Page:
Helena, knowing Ruiz will soon testify, meets with the drug lord Juan Obregón, head of the Obregón cartel. While they negotiate, Obregón speculates Ruiz and Ayala's downfall is due to a leak within their own organization. After a tense exchange, Helena and Obregón come to an agreement. In exchange for an undetectable and state-of-the-art cocaine distribution, the Ayala family will become the sole distributor of Obregón cocaine, will have their debt forgiven, and Eduardo Ruiz will be killed. On the day of his testimony, Ruiz is murdered after an Obregón associate poisons his breakfast disguised as a bellboy. Ruiz dies in agony with Gordon helpless, effectively ending the trial and setting Ayala free. During a phone conversation between Ayala and Metzger, Ayala deduces that it was Metzger who originally informed on Ruiz. Evidently in a bid for power with the Juárez cartel in Mexico, Metzger accepted $3 million to inform on Ruiz to the FBI and facilitate the Ayala and Obregón organization's downfall. As Ayala hangs up the phone, Metzger looks up to see two hitmen entering his office. Suddenly, Gordon bursts into the Ayala home during his homecoming celebration. Bodyguards wrestle him to the ground, but Gordon is able to surreptitiously plant a listening bug under Ayala's desk. Gordon is forced from the property, smiling to himself, knowing that there is now a new opportunity to trap Ayala and Helena.
Relationship to actual events
Some aspects of the plotline are based on actual people and events:
- The character General Arturo Salazar is closely modeled after Mexican General Jesús Gutiérrez Rebollo, who was secretly on the payroll of Amado Carrillo Fuentes, head of the Juarez Cartel.
- The character Porfirio Madrigal is modeled after Fuentes.
- The Obregón brothers are modeled after the Tijuana Cartel's Arellano Félix brothers.
At one point in the film, an El Paso Intelligence Center agent tells Robert his position, official in charge of drug control, doesn't exist in Mexico. As noted in the original script, a Director of the Instituto Nacional para el Combate a las Drogas was created by the Attorney General of Mexico in 1996.
- Benicio del Toro as Javier Rodriguez Rodríguez, officer of the Mexican police and police partner of Manolo Sanchez
- Jacob Vargas as Manolo Sanchez, officer of the Mexican police and police partner of Javier Rodriguez
- Marisol Padilla Sánchez as Ana Sanchez, Manolo's wife
- Tomas Milian as General Arturo Salazar, a corrupt general of the Mexican Army who has ties with Porfirio Madrigal, head of the powerful Juarez Cartel
- Michael Douglas as Robert Wakefield, a powerful judge from Ohio and Caroline's father
- Amy Irving as Barbara Wakefield, Robert Wakefield's wife
- Erika Christensen as Caroline Wakefield, Robert Wakefield's daughter and an endangered drug user
- Topher Grace as Seth Abrahams, Caroline's drug using boyfriend
- D. W. Moffett as Jeff Sheridan
- James Brolin as General Ralph Landry, Robert's predecessor
- Albert Finney as White House Chief of Staff
- Steven Bauer as Carlos Ayala, a notorious and powerful drug lord from Mexico
- Catherine Zeta-Jones as Helena Ayala, Carlos Ayala's pregnant wife
- Dennis Quaid as Arnie Metzger, Carlos Ayala's crime partner
- Clifton Collins, Jr. as Francisco "Frankie Flowers" Flores, a sicario who works for the Obregón brothers, the heads of the powerful Tijuana Cartel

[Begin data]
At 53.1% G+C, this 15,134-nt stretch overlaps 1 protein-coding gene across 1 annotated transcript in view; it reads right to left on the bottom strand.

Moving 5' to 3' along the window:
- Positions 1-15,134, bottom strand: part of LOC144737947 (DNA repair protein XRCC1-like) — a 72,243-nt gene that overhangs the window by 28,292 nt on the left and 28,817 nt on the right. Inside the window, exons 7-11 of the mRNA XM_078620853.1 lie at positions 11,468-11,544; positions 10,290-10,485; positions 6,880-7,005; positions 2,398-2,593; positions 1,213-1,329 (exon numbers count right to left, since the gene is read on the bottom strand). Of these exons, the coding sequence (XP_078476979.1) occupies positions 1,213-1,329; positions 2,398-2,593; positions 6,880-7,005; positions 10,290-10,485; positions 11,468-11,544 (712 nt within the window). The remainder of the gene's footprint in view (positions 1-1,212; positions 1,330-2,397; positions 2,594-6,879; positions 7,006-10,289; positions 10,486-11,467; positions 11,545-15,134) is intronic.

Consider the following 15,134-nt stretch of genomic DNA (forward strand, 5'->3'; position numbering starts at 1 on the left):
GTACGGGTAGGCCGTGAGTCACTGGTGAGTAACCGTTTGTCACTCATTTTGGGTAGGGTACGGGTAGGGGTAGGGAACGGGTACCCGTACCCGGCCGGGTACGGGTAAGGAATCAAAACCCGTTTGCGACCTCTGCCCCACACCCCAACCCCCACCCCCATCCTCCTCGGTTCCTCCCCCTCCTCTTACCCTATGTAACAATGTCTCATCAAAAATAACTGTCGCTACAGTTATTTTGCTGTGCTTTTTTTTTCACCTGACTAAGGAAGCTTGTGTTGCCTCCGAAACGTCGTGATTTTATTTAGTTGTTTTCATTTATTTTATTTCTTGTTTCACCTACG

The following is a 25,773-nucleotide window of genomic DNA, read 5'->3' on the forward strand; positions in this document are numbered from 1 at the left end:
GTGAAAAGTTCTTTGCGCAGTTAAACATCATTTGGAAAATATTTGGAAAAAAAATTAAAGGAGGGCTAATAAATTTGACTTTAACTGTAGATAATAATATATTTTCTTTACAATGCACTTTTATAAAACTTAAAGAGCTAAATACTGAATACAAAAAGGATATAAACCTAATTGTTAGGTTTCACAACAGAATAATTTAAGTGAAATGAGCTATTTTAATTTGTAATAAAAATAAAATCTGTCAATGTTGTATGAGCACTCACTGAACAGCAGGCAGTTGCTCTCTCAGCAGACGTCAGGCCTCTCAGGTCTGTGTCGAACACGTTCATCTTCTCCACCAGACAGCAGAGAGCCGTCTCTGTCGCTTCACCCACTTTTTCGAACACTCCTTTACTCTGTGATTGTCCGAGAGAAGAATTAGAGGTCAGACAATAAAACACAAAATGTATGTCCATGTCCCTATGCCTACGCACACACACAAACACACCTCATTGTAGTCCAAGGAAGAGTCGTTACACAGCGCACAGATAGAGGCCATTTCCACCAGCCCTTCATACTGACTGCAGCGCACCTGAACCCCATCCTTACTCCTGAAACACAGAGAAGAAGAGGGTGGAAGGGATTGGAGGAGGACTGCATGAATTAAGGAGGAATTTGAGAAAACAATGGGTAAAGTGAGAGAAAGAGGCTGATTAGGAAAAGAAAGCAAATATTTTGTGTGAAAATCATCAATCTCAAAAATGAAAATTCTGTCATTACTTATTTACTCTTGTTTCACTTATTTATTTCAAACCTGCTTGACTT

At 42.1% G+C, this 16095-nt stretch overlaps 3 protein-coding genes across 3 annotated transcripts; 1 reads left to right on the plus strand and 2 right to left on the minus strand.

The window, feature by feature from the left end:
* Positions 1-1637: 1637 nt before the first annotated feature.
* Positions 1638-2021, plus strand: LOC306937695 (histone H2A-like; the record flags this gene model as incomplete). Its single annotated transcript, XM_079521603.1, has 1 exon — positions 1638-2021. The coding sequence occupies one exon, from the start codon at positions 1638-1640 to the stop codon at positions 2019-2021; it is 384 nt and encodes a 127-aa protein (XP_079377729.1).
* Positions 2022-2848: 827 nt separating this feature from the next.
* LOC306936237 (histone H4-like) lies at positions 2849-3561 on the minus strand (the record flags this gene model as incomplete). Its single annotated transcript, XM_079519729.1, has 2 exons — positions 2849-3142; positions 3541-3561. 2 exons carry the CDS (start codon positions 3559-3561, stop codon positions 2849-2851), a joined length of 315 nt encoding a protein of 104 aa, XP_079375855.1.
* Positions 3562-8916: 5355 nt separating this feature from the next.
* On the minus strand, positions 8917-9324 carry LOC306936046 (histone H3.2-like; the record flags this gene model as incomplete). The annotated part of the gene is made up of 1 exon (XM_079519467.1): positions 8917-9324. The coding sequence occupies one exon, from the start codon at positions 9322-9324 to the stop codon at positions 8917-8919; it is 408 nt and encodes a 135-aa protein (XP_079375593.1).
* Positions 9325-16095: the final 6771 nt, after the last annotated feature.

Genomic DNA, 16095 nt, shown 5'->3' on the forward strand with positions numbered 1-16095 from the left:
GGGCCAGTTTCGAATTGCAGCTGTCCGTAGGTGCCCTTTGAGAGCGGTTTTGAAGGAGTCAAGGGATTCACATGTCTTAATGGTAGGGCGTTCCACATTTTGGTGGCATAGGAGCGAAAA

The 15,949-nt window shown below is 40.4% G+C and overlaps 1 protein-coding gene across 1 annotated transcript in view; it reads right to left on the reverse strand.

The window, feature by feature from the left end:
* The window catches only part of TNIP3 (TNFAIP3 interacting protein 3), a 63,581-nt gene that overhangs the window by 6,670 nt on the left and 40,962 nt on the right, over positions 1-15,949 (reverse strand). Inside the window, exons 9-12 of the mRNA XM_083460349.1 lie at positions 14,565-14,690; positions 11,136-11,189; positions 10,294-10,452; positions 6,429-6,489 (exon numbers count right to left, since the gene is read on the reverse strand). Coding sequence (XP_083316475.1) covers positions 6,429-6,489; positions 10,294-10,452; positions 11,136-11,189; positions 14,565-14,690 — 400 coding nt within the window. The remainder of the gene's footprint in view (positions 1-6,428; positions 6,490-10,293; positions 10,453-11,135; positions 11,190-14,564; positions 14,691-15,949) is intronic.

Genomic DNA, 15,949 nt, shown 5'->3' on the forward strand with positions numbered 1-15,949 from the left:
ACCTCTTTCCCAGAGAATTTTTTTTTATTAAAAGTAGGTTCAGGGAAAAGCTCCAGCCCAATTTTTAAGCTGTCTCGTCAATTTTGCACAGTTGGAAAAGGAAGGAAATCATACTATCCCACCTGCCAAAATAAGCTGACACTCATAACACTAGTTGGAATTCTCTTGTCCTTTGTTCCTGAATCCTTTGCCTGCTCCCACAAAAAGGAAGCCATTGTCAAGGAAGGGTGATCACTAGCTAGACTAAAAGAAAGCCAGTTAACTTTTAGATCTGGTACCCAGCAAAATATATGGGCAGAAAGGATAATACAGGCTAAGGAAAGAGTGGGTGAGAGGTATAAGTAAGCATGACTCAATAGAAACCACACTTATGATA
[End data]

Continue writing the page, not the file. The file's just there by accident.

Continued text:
- Don Cheadle as Montel Gordon, DEA agent and Ray's fellow undercover partner
- Luis Guzmán as Ray Castro, DEA agent and Montel's fellow undercover partner
- Miguel Ferrer as Eduardo Ruiz, a drug dealer who works for Carlos Ayala
- Peter Riegert as Michael Adler
- Benjamin Bratt as Juan Obregón, a powerful Mexican drug lord, one of the Obregón brothers and the head of Tijuana Cartel
- Viola Davis as the Social Worker
- John Slattery as Assistant District Attorney Dan Colier
- James Pickens Jr. as The Prosecutor
- Salma Hayek as Rosario (uncredited)
Steven Soderbergh had been interested in making a film about the drug wars for some time but did not want to make one about addicts. Producer Laura Bickford obtained the rights to the United Kingdom mini-series Traffik (1989) and liked its structure. Soderbergh, who had seen the mini-series in 1990, started looking for a screenwriter to adapt it into a film. They read a script by Stephen Gaghan called Havoc, about upper-class white kids in Palisades High School doing drugs and getting involved with gangs. Soderbergh approached Gaghan to work on his film, but found he was already working for producer/director Edward Zwick. Bickford and Soderbergh approached Zwick, who agreed to merge the two projects and come aboard as a producer.
Traffic was originally going to be distributed by 20th Century Fox, but it was put into turnaround unless actor Harrison Ford agreed to star. Soderbergh began shopping the film to other studios, but when Ford suddenly showed interest in Traffic, Fox's interest in the film was renewed, and the studio took it out of turnaround. Fox CEO Bill Mechanic championed the film, but he departed from the studio by the time the first draft was finished. It went back into turnaround. Mechanic had also wanted to make some changes to the script, but Soderbergh disagreed and decided to shop the film to other major studios. They all turned him down because they were not confident in the prospects of a three-hour film about drugs, according to Gaghan. USA Films, however, had wanted to take on the movie from the first time Soderbergh approached them. They provided the filmmakers with a $46 million budget, a considerable increase from the $25 million which Fox offered.